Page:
The government has launched its first rethink on prostitution in generations, saying brothels could be decriminalised.
Prostitution: Local councils are pushing for reforms
Home Secretary David Blunkett says he wants to meet head-on "the devastating consequences of prostitution".
But he says communities must also decide whether, as a nation, we accept or challenge the sex trade.
Ministers have pledged that any possible new laws would target organised crime and pimping.
Official estimates suggest there are 80,000 people involved in prostitution in the UK - four out of five of them women. The report is looking at prostitution in England and Wales.
More than nine out of 10 of street prostitutues are Class A drug users and many of them have been involved in the sex trade since childhood.
Ministers are also particularly concerned by the rise in international trafficking of women by organised crime.
In the four-month consultation, ministers are appealing to the public to help overhaul the law in key areas of prostitution.
Mr Blunkett said his priorities were:
- to prevent girls being coerced onto the streets
- to protect those already in the sex trade
- to bring to justice criminals controlling the lives of these women
While ministers say they are entirely open-minded on the way forward, the consultation details a number of possible changes in the law.
These include creating "managed tolerance zones", registering sex trade workers and licensing brothels.
But the Home Office also says none of these reforms has been shown to be foolproof in other countries - and in some cases have made the situation worse.
Mr Blunkett said: "The realities of prostitution - both for those involved and for the wider community - are often brutal. It involves the abuse of children and serious exploitation of adults.
"There are important tasks ahead of us and there are no easy answers or one single solution.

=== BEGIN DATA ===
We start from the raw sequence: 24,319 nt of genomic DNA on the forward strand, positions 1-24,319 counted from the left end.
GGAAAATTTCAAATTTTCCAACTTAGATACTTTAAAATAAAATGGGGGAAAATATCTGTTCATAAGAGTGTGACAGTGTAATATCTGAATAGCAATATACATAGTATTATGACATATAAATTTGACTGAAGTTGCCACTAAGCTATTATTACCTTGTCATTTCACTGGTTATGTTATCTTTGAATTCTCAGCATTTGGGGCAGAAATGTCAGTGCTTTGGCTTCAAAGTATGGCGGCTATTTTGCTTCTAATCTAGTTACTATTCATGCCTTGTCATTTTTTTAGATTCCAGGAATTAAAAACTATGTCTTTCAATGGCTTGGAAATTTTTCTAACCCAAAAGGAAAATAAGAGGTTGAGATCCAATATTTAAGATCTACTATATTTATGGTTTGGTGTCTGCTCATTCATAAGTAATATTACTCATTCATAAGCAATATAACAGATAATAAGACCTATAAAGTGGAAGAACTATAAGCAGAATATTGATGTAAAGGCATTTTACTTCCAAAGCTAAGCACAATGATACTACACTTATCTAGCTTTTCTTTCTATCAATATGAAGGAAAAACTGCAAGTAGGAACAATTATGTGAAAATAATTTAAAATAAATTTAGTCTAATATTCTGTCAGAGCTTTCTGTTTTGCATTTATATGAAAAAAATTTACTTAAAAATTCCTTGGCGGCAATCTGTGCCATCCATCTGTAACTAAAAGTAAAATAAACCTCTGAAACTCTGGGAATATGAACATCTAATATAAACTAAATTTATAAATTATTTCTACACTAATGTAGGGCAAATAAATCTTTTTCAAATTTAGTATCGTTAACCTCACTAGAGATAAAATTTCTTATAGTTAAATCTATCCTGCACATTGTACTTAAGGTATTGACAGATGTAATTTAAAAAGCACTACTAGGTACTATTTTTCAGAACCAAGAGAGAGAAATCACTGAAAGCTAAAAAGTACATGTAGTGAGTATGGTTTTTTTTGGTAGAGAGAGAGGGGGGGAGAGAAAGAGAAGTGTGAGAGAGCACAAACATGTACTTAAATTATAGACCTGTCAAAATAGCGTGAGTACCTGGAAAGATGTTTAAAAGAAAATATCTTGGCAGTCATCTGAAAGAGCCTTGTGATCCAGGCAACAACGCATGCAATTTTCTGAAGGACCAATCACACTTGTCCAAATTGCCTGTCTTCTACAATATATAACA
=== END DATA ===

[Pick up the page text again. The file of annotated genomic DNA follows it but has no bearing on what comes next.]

"Prevention is the key to alleviate the circumstances that make young people vulnerable to coercion into prostitution."
Some cities are already urging the government to permit trials of managed tolerance zones.
Liverpool City Council is expected to ask for permission to establish a controlled prostitution area - but ministers have stopped short of giving them the go-ahead.
"I am aware that some towns and cities are keen to introduce a managed area," said Mr Blunkett.
"However, there is an opposing view, equally forcefully expressed, that such areas are difficult to introduce and maintain and that they lead to degradation and squalor on the streets.
Communities 'must help'
"We have included this issue in the consultation because we need a thorough public debate and we need strong reassurance on the practical issues before contemplating a move in that direction.
"Government alone cannot address [these issues]. We need communities to help us."
The Home Office paper follows four months of internal government debate on methods used by other countries in dealing with the "difficult issue" of prostitution.
A group representing prostitutes across the UK told BBC News Online the laws should be completely abolished.
Home Office Minister Caroline Flint said they wanted to look at the prevention of prostitution and how to target pimps and traffickers.
She told BBC Radio 4's Today programme: "We're looking at projects to actually divert these women, engage with these women and help them out of it.
"I don't believe many of these women do prostitution out of choice if there was an alternative."
Cari Mitchell of the English Collective of Prostitutes, which provides support and advice for prostitutes across the UK, wants the industry decriminalised and made part of the community.
She told BBC News Online: "We oppose tolerance zones because they're really an excuse to avoid decriminalising, which is the only way to begin dealing with the stigma of the prostitution laws."
Increasing penalties for kerb-crawlers drives more women underground, she said.